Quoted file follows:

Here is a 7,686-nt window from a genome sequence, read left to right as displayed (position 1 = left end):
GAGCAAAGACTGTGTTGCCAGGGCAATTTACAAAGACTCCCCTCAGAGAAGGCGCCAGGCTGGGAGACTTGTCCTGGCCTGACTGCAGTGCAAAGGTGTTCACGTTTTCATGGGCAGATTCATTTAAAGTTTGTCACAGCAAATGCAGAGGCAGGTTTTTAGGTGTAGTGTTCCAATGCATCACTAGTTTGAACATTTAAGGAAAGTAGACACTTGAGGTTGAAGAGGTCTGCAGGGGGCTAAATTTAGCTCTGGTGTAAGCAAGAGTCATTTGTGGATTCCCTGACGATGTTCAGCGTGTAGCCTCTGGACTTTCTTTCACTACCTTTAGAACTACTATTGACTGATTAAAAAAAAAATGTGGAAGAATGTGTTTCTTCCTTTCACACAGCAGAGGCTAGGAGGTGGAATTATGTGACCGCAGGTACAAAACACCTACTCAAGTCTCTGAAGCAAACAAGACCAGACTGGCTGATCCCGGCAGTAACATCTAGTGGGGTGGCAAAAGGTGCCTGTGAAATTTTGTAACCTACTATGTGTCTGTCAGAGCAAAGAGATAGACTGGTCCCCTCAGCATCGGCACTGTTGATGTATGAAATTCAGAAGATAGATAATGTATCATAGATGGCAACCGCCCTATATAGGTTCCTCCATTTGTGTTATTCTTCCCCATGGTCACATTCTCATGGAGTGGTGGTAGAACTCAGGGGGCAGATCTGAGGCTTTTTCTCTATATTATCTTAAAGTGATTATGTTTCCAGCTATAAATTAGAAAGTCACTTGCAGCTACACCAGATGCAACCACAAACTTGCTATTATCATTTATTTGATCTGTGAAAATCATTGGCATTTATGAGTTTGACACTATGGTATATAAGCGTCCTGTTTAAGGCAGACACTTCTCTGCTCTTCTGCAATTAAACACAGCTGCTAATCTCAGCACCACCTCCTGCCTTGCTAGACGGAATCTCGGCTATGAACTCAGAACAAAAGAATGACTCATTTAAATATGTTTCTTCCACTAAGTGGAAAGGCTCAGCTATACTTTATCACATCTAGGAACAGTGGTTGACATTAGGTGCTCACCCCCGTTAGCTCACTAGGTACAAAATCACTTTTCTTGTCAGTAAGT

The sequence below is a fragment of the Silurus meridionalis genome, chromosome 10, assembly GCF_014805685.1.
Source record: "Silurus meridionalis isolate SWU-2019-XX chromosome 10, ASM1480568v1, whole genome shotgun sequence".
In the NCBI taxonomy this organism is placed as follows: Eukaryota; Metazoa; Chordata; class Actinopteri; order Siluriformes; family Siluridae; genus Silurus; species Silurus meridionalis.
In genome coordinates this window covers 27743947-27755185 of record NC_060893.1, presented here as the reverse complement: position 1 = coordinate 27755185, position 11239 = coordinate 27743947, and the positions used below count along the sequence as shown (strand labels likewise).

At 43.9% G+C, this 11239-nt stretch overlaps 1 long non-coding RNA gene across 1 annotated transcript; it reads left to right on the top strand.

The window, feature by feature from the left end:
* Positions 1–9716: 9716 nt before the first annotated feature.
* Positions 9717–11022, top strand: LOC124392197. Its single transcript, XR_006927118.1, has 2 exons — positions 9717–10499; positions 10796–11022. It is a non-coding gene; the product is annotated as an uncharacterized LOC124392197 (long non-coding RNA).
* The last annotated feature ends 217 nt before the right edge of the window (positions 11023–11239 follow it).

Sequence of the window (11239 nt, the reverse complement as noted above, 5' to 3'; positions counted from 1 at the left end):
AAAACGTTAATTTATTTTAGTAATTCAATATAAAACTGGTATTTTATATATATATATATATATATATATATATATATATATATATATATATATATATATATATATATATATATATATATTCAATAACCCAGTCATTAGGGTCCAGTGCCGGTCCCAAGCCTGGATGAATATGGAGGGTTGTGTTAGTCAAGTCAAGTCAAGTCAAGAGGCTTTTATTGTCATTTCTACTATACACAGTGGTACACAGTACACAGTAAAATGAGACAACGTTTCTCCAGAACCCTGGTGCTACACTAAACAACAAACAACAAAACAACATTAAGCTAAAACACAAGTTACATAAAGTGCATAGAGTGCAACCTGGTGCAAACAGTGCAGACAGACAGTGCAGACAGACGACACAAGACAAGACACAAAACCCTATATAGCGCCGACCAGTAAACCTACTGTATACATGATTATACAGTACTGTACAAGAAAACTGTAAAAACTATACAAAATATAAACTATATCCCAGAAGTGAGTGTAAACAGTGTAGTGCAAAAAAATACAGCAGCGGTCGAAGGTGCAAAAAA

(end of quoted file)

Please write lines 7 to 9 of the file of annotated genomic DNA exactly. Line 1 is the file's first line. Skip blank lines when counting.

At 43.9% G+C, this 11239-nt stretch overlaps 1 long non-coding RNA gene across 1 annotated transcript; it reads left to right on the top strand.

The window, feature by feature from the left end:
* Positions 1–9716: 9716 nt before the first annotated feature.